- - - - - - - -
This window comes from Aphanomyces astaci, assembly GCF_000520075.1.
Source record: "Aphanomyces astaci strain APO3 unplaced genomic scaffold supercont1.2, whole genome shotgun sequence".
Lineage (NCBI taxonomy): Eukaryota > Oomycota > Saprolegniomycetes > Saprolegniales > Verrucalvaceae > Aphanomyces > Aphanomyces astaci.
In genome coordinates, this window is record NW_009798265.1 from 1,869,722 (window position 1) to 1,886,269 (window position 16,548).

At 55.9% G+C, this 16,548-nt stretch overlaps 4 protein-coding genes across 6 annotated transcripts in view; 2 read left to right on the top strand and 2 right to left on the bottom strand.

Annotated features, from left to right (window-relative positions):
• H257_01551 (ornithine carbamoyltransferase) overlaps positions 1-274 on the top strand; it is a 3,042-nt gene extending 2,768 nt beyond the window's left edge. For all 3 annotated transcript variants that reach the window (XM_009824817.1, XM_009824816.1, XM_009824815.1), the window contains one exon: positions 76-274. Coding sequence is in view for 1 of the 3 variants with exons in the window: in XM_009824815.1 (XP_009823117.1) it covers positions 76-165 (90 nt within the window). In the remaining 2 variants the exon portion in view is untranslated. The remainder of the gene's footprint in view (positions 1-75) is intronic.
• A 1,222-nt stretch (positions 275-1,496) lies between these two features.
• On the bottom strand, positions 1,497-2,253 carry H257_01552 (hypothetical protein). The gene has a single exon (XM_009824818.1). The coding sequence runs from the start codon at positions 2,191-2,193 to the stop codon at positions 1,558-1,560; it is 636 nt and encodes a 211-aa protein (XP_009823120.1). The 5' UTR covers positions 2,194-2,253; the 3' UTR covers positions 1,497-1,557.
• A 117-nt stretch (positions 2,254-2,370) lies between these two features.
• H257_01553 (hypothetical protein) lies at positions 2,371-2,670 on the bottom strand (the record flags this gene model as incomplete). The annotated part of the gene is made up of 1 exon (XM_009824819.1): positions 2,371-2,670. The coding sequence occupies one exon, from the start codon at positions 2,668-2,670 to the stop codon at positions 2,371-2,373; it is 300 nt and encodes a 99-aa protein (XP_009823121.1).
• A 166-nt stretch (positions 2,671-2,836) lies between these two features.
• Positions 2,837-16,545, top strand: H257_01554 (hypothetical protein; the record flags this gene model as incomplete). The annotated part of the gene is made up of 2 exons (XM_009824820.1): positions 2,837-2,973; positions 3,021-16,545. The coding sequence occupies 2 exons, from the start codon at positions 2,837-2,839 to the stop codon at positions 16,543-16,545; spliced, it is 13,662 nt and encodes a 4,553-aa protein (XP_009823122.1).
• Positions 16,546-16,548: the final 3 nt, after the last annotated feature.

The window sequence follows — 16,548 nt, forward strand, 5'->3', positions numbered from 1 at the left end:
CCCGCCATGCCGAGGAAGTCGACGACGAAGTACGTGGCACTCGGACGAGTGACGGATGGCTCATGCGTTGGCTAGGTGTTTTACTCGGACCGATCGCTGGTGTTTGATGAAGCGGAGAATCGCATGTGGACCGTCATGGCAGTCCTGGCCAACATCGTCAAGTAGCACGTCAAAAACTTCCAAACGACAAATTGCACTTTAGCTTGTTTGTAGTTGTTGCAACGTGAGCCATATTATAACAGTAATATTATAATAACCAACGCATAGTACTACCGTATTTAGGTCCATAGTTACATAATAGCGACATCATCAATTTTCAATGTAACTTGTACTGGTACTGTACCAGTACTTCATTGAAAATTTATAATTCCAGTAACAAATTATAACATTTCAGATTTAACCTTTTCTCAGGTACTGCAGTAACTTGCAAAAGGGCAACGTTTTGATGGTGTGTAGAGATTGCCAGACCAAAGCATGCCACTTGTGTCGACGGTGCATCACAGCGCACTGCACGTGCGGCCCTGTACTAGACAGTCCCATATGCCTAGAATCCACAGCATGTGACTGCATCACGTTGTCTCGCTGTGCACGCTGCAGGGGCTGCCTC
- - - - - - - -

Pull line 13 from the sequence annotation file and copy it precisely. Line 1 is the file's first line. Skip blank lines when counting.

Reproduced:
• Positions 2,837-16,545, top strand: H257_01554 (hypothetical protein; the record flags this gene model as incomplete). The annotated part of the gene is made up of 2 exons (XM_009824820.1): positions 2,837-2,973; positions 3,021-16,545. The coding sequence occupies 2 exons, from the start codon at positions 2,837-2,839 to the stop codon at positions 16,543-16,545; spliced, it is 13,662 nt and encodes a 4,553-aa protein (XP_009823122.1).